Steve Baur
Former Editor, Modified Mustangs & Fords
January 8, 2014

If you haven’t fallen asleep by now, I’ll wrap this history lesson up with the engine replacement in Tampa at 285, 290 miles in 1998—it was a bargain at just $1,955 for parts and labor. The last dated receipt in the box was for a Sears battery in 1999, and I suspect that year is when the multi-car collision that rendered the car in its current condition occurred. It was sold to another party who planned to make it a father/son project, but they got sidetracked with Fox-body Mustangs that didn’t require so much bodywork. Thanks to my buddy Jim Veenstra, I got word of the SportsRoof coming up for sale, and with it located less than a mile from my house, it had to give it a look.

I’ve been on the hunt for a Falcon to play with for some time, but I’m a sucker for the fastback/SportsRoof body style, and have always been a ponycar owner for the most part. I was immediately hooked when I saw the car in person, but I also knew there was going to be a lot of work just based on the rust issues and rippling quarter-panels. I never noticed the frame damage, but in all reality it’s probably of little consequence because most everything that is attached to the framerail is getting replaced due to rust issues anyway.

Aside from overseeing our Colt of Personality pro-touring buildup, it’s been a while since I’ve tinkered with a project of my own. After laying down the cash, the owner dropped it off at my house with his rollback and soon I was elbow deep in the interior, armed with a Shop Vac and a need to clean the inside and survey the pieces and parts that came with it.

I made several attempts at getting the engine started, but didn’t have any luck. I had to borrow a starter from my friend, John Paolillo, and he also loaned me another carburetor after I poured out rusty dust from the feed line of the original. I have a feeling the piston rings are not holding any compression—I didn’t bother to perform a compression test, as I figured that the drivetrain would be coming out anyways.

After Gillis Performance Restorations’ owner, Rusty Gillis, took a look at the car, he offered some space in his shop for me to work on it there. I originally planned to work on it in my garage, as I have done quite a bit of work in it over the years, and I will likely continue the project there once the bodywork and paint is done.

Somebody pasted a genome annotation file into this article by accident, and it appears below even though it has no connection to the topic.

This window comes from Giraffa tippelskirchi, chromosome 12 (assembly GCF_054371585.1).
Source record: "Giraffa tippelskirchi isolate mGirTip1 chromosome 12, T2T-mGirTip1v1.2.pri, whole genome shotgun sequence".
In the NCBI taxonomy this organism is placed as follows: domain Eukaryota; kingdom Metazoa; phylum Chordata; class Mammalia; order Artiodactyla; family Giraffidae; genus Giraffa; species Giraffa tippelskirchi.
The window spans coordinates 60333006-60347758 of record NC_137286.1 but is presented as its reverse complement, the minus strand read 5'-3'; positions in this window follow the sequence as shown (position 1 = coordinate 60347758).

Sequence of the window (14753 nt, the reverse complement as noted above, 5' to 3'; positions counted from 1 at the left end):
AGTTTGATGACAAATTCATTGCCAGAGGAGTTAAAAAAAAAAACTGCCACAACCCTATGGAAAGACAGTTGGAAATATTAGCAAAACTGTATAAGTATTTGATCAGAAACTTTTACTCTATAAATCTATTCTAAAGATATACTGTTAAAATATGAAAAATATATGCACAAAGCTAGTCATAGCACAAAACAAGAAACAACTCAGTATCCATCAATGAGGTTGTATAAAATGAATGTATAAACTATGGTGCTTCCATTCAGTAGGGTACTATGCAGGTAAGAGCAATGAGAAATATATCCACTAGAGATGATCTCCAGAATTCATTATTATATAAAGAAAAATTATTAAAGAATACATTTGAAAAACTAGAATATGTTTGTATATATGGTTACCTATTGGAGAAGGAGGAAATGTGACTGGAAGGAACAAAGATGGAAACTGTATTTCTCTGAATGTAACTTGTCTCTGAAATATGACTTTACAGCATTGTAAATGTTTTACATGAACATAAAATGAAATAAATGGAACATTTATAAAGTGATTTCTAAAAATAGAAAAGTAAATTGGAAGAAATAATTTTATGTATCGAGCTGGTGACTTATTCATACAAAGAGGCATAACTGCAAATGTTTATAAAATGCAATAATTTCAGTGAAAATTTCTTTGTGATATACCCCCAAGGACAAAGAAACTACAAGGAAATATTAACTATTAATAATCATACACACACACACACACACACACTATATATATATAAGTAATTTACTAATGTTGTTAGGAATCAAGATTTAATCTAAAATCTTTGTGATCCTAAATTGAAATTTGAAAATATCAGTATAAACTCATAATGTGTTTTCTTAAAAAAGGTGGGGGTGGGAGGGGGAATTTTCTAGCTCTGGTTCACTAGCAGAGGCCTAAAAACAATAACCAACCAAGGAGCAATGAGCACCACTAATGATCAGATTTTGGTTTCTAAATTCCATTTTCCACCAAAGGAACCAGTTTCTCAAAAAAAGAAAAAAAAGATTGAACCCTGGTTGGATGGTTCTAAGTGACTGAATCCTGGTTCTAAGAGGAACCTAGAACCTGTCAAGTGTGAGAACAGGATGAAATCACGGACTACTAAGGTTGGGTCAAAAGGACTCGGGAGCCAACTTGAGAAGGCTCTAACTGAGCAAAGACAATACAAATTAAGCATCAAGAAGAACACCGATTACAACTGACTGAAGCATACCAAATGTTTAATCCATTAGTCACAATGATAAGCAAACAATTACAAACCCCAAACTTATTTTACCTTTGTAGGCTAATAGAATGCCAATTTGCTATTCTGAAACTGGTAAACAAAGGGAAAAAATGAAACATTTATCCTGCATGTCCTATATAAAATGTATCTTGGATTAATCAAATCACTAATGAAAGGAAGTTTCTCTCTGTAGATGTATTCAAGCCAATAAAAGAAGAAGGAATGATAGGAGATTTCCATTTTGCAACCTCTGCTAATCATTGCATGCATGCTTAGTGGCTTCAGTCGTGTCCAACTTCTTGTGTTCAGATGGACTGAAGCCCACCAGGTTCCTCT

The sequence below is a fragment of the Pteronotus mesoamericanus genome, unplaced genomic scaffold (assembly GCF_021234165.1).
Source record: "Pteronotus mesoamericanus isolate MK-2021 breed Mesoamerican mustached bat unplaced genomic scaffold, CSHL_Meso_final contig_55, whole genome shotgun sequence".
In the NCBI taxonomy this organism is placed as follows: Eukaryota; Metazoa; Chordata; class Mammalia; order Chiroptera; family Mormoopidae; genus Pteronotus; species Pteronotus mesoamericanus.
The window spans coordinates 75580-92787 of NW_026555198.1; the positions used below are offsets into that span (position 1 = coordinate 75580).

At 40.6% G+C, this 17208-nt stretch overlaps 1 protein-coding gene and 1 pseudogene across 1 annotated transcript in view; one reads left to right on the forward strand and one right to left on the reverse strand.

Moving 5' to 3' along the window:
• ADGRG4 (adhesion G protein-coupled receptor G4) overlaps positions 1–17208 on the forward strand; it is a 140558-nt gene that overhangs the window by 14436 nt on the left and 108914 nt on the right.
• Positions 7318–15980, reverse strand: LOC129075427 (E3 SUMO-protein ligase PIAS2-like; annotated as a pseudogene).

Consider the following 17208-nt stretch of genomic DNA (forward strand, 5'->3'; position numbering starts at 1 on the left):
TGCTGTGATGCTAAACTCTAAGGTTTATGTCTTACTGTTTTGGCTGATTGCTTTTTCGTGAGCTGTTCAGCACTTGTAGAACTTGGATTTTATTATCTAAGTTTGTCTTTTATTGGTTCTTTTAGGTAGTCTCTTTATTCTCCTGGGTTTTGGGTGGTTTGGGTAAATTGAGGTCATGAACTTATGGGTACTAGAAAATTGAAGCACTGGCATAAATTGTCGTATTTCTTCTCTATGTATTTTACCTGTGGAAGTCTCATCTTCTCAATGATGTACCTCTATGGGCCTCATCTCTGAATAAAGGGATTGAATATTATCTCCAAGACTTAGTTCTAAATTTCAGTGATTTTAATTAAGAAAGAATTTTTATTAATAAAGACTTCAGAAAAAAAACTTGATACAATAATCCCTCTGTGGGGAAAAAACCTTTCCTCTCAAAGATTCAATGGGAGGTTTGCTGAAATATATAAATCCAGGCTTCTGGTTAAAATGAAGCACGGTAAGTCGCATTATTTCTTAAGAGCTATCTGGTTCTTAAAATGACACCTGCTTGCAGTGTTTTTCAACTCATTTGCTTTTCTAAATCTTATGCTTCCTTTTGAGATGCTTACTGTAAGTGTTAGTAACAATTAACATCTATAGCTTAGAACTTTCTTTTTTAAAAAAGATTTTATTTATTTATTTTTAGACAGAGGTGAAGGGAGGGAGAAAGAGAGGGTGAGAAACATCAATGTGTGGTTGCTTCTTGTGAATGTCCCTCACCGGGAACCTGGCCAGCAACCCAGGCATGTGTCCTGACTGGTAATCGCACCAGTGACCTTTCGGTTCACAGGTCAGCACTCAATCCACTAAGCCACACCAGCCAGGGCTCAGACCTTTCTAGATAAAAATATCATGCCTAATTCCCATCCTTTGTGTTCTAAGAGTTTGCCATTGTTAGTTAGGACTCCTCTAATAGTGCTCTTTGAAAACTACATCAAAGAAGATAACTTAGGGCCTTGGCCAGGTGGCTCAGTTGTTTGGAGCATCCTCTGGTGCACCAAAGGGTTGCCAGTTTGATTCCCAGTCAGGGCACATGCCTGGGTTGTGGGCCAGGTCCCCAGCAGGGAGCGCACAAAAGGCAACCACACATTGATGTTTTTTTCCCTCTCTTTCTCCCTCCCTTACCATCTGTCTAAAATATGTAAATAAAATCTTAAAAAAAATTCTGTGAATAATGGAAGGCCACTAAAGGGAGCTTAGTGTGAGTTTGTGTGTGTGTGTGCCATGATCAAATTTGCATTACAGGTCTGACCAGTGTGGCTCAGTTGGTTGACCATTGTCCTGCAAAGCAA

For the time being, I’m going to take advantage of having GPR looking over my shoulder and pointing me in the right direction as I take on the metalwork. I’ve seen my share of it done, and have performed very minor amounts on my own in the past, but this will be the first time I’m cutting and welding and shaping major parts of the car.

You’ll have to wait and see how this project will unfold, as I don’t quite have an overall plan just yet. I keep changing my mind from day to day, but I think I’m getting close. Be sure to check back as I plan to have regular installments on this project, and I’ll be posting to our Facebook and Instagram (modifiedmustangs1) pages with updates as I find out just how hard this can be.

Be sure to check back as I plan to have regular installments on this project!

15. During my cleanup of the previously rat-inhabited interior, I uncovered a number of items (kitty litter container is all mine, but full of various nuts and bolts that likely held the front end together). The hinges are both bent and headed for the scrap heap. The passenger-side headlight bucket is not original to the car, but it is in good shape. The mirror is in relatively good repair, but a closer look revealed that the very end of the mounting tab is broken off and will not hold the fastener.
16. Everything back here has seen better days, and all of it will likely get 86’d. One thing to note is how the decklid is hanging over the edge of the fender extension. The fender has actually been pushed up under it.